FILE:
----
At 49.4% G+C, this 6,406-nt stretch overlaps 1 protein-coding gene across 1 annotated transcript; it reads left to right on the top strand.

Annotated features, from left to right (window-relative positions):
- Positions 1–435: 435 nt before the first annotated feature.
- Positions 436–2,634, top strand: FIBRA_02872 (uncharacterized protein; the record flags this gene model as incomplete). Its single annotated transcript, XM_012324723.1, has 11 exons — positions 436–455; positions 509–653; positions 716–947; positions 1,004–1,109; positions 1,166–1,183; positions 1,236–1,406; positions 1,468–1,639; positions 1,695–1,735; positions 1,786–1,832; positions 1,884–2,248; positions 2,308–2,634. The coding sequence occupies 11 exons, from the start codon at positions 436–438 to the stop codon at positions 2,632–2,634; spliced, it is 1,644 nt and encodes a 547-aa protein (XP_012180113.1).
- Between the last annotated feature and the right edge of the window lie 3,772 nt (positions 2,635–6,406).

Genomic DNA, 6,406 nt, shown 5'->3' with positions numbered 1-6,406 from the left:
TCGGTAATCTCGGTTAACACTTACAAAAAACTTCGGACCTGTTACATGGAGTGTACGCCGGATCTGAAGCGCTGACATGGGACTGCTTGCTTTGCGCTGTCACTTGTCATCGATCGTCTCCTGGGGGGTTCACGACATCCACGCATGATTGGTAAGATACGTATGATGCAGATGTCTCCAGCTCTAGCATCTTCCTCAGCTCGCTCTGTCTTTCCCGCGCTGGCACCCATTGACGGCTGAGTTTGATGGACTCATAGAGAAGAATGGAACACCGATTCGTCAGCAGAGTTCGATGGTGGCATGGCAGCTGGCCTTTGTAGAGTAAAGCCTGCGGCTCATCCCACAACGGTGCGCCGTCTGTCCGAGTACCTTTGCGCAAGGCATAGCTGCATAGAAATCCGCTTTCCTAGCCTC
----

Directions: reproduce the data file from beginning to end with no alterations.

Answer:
At 49.4% G+C, this 6,406-nt stretch overlaps 1 protein-coding gene across 1 annotated transcript; it reads left to right on the top strand.

Annotated features, from left to right (window-relative positions):
- Positions 1–435: 435 nt before the first annotated feature.
- Positions 436–2,634, top strand: FIBRA_02872 (uncharacterized protein; the record flags this gene model as incomplete). Its single annotated transcript, XM_012324723.1, has 11 exons — positions 436–455; positions 509–653; positions 716–947; positions 1,004–1,109; positions 1,166–1,183; positions 1,236–1,406; positions 1,468–1,639; positions 1,695–1,735; positions 1,786–1,832; positions 1,884–2,248; positions 2,308–2,634. The coding sequence occupies 11 exons, from the start codon at positions 436–438 to the stop codon at positions 2,632–2,634; spliced, it is 1,644 nt and encodes a 547-aa protein (XP_012180113.1).
- Between the last annotated feature and the right edge of the window lie 3,772 nt (positions 2,635–6,406).

Genomic DNA, 6,406 nt, shown 5'->3' with positions numbered 1-6,406 from the left:
TCGGTAATCTCGGTTAACACTTACAAAAAACTTCGGACCTGTTACATGGAGTGTACGCCGGATCTGAAGCGCTGACATGGGACTGCTTGCTTTGCGCTGTCACTTGTCATCGATCGTCTCCTGGGGGGTTCACGACATCCACGCATGATTGGTAAGATACGTATGATGCAGATGTCTCCAGCTCTAGCATCTTCCTCAGCTCGCTCTGTCTTTCCCGCGCTGGCACCCATTGACGGCTGAGTTTGATGGACTCATAGAGAAGAATGGAACACCGATTCGTCAGCAGAGTTCGATGGTGGCATGGCAGCTGGCCTTTGTAGAGTAAAGCCTGCGGCTCATCCCACAACGGTGCGCCGTCTGTCCGAGTACCTTTGCGCAAGGCATAGCTGCATAGAAATCCGCTTTCCTAGCCTC